Mere Shell Of Bomb-Racked Tokyo Left, Says Yamagiwa
"It will take many years before the rubble resulting from bombing raids of Tokyo is cleared away to allow rebuilding,” according to Dr. Joseph K. Yamagiwa, assistant professor of Japanese here, who returned last Wednesday from a four weeks stay in Japan.
Dr. Yamagiwa was sent to Japan as a member of a government agency and spent most of his time in Tokyo. He was given an eight-weeks leave of absence.
“Although many buildings remain standing in the business district, they are only shells, gutted with fire,” Dr. Yamagiwa declared. “Rubble has been cleared from the streets, but it is now piled three or four feet deep where the buildings once stood,” he added.
There are still islands of homes in the city which were not damaged by the bombs, Dr. Yamagiwa said, although he pointed out that two-thirds of the city was demolished.
"Most of the families still living in the city are accommodating homeless friends and relatives. Many have built temporary shacks, and numbers are living in the air raid shelters which have been converted into huts,” Dr. Yamagiwa told.
Vegetable Gardens Attempted
Gardens, most of them devoted to impoverished looking cabbages and radishes, have been planted in spaces cleared from rubble, he said. The gardens were planted too late in the season to thrive.
Citizens of Tokyo are receiving approximately 1,375 calories per day as compared with 1,550 for German citizens and a 2,000 minimum to maintain health standards. The Japanese are trying hard to get Gen. MacArthur to allow importation of foods to supply the native deficit, Dr. Yamagiwa said.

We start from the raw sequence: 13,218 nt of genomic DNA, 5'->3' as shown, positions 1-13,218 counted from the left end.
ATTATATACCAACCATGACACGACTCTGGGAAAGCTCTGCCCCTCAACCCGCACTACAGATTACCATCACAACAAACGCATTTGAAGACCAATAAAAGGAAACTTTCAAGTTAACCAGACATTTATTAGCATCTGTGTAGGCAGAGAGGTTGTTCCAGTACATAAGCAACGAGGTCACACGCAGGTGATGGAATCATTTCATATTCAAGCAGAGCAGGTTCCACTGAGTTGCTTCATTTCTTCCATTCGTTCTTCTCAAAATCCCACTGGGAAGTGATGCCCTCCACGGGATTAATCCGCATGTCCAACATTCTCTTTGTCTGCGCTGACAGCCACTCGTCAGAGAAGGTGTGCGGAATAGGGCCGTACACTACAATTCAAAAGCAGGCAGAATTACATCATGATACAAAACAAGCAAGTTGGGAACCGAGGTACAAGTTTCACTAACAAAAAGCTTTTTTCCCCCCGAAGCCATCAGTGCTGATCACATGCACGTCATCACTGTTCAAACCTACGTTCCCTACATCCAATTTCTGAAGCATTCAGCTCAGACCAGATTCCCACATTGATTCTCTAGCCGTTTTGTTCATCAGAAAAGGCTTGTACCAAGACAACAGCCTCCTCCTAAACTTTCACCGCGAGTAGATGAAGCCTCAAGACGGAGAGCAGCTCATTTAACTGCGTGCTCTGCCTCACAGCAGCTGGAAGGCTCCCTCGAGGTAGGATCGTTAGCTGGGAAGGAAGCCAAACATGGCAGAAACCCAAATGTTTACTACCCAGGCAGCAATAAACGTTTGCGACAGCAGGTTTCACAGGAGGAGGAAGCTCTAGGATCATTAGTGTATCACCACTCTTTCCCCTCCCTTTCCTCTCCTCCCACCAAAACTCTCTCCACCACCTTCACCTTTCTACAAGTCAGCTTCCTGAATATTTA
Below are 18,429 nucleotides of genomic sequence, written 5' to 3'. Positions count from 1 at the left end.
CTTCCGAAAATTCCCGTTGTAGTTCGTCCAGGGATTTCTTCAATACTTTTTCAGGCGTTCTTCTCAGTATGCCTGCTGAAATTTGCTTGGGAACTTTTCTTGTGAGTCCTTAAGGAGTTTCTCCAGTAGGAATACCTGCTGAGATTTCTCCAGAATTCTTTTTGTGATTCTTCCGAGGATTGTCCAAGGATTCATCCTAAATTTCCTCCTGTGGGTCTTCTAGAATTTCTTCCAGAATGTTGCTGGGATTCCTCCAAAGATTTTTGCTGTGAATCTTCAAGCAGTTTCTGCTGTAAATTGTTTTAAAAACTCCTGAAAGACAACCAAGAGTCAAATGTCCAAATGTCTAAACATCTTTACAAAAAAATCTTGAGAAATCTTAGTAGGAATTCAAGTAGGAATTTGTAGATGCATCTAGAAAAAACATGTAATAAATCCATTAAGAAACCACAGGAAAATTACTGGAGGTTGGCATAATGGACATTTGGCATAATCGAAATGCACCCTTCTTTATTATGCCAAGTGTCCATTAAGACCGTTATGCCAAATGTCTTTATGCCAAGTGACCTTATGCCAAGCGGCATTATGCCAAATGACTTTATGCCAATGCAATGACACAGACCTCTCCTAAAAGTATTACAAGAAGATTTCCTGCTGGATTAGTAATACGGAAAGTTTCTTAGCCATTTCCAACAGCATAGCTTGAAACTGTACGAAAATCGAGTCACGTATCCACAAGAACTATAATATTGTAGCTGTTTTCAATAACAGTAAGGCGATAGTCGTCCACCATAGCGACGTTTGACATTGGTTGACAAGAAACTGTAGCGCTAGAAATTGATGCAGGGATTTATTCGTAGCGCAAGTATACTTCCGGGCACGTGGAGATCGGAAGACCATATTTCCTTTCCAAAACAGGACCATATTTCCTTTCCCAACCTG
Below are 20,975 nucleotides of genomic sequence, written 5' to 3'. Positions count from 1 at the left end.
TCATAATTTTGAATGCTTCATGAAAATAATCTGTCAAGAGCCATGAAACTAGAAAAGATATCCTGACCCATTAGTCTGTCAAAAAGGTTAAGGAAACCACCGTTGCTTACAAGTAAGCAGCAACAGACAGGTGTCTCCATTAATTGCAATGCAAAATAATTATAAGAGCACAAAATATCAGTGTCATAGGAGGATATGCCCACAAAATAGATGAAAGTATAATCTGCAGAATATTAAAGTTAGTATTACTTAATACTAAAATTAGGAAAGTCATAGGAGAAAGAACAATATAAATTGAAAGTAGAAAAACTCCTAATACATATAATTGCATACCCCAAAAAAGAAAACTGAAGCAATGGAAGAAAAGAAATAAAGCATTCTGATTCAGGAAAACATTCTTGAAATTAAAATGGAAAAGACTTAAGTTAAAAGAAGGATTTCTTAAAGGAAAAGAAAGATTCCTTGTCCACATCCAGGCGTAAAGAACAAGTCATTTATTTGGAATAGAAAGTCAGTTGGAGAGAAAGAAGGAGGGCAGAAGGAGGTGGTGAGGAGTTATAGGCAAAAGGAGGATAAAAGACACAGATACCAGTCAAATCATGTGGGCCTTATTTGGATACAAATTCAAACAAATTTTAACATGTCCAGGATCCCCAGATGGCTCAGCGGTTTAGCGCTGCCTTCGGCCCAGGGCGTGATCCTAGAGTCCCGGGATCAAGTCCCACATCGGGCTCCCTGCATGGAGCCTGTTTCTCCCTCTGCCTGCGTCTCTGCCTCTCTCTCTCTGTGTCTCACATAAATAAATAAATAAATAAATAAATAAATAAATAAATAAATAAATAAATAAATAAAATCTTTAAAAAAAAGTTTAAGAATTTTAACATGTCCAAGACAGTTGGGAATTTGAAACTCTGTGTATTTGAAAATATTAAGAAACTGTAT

Inflation is riding the saddle in Japan and fishermen are reaping a good share of the profits, according to Dr. Yamagiwa. During the blackouts, he pointed out, fishermen were forbidden to fish for squids, an edible sea creature similar in appearance to the octopus, which can only be caught at night with the aid of lanterns.
During the war period the squids reproduced so fast that a single fisherman can now make a haul of 1,000 squids in one evening, Dr. Yamagiwa said.
Fishermen Cash In
A policy of free market prevailing by order of the occupation forces, the fishermen have capitalized on the situation and squid are now selling for as much as 3 yen 50 sen apiece or 52 cents in American money. In terms of monthly receipts, the average fisherman can now earn as much as 30,000 yen or $2,000. Before the war a fisherman was fortunate if he earned 300 yen in one year, Dr. Yamagiwa explained.
Describing the Japanese diet, Dr. Yamagiwa said that the people are given 73 hundredths of a pint of rice a day per individual, and if the person is over 60 he receives only 64 hundredths of a pint.
Haikumochi—“which looks like the pads under a typewriter and tastes like concentrated sawdust”—is considered a delicacy, Dr. Yamagiwa declared. Laborers who are offered the food by their employers often save fragments of haikyumochi to take home to their children at night.
Gradual Improvement Noted
Asked what the results of the American occupation are, Japanese mentioned such facts as that newspapers are now enlarged from 10 by 12-inch sheets to 12 by 14-inch sheets and that street cars now run until 9:30 at night instead of 8:30.
Japanese civilians admit that one of the reasons they lost the war was the fact that they had underestimated the American fighting spirit and that they fell behind the United States in production of scientific weapons, according to Dr. Yamagiwa.
Dr. Yamagiwa did not visit the atomic-bombed cities of Nagasaki and Hiroshima. He was last in Japan in April, 1941, when he concluded 19 months of study in languages and literature at Tokyo Imperial University.
Dr. Yamagiwa is a graduate of Bates College, Maine, and received his master’s degree in English literature and his doctor’s degree in Oriental languages at the University of Michigan. He has been educational director of the Army Intensive course which terminated its program at the University, last week.